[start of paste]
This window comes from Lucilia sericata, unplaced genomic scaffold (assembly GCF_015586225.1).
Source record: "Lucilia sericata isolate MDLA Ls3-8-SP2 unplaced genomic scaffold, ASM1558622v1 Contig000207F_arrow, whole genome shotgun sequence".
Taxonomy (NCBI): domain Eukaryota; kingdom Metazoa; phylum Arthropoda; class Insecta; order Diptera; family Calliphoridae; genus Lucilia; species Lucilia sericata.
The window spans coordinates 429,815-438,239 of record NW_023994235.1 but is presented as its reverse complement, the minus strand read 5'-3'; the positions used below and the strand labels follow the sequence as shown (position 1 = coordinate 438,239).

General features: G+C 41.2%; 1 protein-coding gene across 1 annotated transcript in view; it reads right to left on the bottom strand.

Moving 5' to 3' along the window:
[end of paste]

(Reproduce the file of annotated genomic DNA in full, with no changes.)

This window comes from Lucilia sericata, unplaced genomic scaffold (assembly GCF_015586225.1).
Source record: "Lucilia sericata isolate MDLA Ls3-8-SP2 unplaced genomic scaffold, ASM1558622v1 Contig000207F_arrow, whole genome shotgun sequence".
Taxonomy (NCBI): domain Eukaryota; kingdom Metazoa; phylum Arthropoda; class Insecta; order Diptera; family Calliphoridae; genus Lucilia; species Lucilia sericata.
The window spans coordinates 429,815-438,239 of record NW_023994235.1 but is presented as its reverse complement, the minus strand read 5'-3'; the positions used below and the strand labels follow the sequence as shown (position 1 = coordinate 438,239).

General features: G+C 41.2%; 1 protein-coding gene across 1 annotated transcript in view; it reads right to left on the bottom strand.

Moving 5' to 3' along the window: